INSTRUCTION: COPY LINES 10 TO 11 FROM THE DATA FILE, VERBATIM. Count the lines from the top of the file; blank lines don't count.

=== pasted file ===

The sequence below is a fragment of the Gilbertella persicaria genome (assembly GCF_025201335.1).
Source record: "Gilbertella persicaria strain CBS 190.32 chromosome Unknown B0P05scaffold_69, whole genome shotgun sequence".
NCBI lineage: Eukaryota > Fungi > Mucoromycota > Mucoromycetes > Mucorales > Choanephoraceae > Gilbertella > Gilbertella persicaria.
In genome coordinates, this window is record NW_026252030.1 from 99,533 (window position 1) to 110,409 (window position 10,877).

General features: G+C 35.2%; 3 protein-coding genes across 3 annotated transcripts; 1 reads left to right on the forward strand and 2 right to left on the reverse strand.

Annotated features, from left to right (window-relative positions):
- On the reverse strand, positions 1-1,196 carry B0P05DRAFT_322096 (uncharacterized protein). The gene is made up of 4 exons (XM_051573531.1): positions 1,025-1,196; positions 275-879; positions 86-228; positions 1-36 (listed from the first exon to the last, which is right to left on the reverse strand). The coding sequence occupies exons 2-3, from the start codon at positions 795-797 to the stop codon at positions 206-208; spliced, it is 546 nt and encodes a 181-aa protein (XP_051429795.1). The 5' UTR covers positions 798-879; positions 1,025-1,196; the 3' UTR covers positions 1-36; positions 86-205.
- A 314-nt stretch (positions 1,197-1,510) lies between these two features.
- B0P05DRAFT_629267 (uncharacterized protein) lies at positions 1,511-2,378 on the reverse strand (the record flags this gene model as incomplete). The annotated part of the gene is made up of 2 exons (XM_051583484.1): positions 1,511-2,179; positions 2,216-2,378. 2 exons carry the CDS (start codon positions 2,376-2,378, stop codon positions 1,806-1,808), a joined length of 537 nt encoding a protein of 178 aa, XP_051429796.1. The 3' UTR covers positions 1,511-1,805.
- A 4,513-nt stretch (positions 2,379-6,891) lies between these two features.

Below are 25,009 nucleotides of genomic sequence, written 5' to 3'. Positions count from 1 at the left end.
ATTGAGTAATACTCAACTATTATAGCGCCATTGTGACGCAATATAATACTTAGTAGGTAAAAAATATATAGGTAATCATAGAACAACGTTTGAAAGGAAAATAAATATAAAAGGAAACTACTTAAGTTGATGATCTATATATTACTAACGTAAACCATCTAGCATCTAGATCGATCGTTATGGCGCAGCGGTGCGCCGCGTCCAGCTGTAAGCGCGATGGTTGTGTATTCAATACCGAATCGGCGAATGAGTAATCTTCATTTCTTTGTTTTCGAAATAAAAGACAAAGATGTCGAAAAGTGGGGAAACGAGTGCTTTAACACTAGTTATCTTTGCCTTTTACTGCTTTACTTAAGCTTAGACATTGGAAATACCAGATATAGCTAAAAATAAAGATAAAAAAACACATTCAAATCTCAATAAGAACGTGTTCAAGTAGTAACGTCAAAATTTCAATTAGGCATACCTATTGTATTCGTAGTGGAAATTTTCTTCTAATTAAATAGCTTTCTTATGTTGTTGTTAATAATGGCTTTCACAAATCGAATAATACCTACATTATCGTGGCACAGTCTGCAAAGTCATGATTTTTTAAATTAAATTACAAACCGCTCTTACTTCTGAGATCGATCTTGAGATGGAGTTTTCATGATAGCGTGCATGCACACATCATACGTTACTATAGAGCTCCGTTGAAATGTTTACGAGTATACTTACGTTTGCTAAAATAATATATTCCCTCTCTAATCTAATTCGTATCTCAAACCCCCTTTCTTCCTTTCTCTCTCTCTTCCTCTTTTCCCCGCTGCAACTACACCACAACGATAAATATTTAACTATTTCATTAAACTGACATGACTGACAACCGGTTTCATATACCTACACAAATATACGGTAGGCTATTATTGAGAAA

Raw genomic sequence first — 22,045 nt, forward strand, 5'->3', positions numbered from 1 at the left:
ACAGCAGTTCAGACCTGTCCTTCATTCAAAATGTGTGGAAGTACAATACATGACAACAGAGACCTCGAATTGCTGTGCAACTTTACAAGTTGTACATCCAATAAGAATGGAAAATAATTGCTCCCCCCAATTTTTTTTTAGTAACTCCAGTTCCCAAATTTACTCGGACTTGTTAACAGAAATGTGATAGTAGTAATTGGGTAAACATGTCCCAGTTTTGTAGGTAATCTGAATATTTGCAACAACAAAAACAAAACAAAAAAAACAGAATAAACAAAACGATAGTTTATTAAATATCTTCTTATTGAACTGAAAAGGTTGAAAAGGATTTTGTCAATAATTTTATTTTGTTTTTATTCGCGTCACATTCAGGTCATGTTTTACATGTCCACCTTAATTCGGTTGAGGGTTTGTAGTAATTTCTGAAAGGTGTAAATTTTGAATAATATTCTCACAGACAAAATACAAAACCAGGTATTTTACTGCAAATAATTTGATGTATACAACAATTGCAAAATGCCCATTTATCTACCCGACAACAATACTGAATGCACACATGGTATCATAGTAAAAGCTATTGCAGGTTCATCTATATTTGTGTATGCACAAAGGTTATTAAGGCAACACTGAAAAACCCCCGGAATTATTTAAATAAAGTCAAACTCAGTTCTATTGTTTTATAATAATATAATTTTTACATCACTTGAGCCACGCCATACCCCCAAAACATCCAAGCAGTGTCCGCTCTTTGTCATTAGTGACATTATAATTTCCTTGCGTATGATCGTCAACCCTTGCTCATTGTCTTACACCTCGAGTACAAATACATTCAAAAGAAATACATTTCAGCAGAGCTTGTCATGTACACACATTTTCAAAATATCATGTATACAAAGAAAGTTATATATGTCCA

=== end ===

- A 4,513-nt stretch (positions 2,379-6,891) lies between these two features.

Below are 25,009 nucleotides of genomic sequence, written 5' to 3'. Positions count from 1 at the left end.